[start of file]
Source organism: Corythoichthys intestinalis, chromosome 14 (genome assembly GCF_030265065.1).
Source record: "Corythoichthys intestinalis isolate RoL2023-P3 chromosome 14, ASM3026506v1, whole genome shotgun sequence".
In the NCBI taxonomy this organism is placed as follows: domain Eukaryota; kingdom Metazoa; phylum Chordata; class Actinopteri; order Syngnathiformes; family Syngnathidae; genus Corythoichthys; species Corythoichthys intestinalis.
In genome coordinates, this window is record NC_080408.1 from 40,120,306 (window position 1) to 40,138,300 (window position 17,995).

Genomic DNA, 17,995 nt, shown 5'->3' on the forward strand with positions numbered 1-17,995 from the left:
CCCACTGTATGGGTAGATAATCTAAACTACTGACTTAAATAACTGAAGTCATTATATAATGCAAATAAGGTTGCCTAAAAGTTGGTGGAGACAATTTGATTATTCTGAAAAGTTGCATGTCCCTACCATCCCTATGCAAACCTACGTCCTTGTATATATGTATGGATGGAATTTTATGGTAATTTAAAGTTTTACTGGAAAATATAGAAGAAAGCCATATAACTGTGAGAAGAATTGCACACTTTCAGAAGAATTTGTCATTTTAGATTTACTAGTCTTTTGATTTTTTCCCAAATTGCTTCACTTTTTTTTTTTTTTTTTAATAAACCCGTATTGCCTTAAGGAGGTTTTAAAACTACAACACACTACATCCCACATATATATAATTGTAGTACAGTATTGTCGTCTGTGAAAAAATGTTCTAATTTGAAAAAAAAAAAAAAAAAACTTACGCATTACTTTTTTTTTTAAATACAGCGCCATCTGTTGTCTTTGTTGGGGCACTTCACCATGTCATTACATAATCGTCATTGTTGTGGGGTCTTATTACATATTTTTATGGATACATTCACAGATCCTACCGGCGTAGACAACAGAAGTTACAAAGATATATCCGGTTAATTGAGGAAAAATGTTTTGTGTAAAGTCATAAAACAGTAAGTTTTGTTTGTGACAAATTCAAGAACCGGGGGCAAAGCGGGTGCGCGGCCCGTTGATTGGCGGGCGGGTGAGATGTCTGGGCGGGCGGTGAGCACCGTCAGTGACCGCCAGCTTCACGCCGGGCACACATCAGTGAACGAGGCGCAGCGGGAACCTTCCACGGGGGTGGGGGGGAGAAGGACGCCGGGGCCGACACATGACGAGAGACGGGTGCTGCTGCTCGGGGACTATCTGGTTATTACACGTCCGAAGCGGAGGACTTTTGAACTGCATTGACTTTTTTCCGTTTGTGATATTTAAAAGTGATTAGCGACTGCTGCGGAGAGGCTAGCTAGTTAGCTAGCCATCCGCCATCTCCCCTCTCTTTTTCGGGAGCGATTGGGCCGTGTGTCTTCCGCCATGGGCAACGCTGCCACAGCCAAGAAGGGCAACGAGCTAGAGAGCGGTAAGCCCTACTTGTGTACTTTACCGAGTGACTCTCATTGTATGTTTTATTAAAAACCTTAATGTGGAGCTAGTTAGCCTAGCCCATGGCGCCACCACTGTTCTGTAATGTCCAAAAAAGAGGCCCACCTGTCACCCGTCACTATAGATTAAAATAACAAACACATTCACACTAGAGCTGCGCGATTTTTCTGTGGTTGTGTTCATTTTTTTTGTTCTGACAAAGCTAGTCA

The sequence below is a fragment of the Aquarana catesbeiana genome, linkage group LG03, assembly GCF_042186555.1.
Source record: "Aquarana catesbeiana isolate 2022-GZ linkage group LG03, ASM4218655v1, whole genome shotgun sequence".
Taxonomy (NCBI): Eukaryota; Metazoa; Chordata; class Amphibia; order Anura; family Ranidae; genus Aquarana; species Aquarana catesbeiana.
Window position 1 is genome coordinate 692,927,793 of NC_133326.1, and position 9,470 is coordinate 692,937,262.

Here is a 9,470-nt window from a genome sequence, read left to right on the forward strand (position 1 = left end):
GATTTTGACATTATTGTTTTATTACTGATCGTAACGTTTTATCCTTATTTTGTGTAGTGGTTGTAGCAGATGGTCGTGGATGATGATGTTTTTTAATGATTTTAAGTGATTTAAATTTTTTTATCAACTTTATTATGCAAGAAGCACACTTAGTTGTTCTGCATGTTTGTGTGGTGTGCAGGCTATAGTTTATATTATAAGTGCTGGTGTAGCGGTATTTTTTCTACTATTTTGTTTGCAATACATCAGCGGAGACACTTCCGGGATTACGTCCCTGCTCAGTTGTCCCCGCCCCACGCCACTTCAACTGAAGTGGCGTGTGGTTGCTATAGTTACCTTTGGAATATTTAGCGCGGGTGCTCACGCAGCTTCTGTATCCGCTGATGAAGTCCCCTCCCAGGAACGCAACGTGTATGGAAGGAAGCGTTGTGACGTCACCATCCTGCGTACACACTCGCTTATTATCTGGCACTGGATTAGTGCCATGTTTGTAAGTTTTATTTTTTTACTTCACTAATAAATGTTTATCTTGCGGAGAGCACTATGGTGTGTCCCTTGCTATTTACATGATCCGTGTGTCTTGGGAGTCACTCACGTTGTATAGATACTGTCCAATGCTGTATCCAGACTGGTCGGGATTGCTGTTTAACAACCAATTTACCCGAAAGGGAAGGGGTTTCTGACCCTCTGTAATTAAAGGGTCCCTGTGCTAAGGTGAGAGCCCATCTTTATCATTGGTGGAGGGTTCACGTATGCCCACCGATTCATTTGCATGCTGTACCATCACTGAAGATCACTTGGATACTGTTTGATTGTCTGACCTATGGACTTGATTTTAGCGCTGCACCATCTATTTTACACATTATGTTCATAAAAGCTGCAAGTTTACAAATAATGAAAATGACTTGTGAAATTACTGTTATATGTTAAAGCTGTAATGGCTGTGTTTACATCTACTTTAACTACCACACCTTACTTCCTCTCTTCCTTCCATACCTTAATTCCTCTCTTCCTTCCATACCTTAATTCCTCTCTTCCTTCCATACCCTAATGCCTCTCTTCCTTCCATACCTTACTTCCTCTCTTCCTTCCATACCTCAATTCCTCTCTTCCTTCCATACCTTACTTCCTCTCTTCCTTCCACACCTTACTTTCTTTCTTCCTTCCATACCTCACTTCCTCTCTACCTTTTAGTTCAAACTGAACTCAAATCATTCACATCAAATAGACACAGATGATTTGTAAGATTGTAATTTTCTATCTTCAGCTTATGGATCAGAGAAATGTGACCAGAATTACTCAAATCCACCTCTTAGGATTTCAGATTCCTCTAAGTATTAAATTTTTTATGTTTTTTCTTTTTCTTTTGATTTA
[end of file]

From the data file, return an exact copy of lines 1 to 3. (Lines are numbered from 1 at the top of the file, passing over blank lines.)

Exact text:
Source organism: Corythoichthys intestinalis, chromosome 14 (genome assembly GCF_030265065.1).
Source record: "Corythoichthys intestinalis isolate RoL2023-P3 chromosome 14, ASM3026506v1, whole genome shotgun sequence".
In the NCBI taxonomy this organism is placed as follows: domain Eukaryota; kingdom Metazoa; phylum Chordata; class Actinopteri; order Syngnathiformes; family Syngnathidae; genus Corythoichthys; species Corythoichthys intestinalis.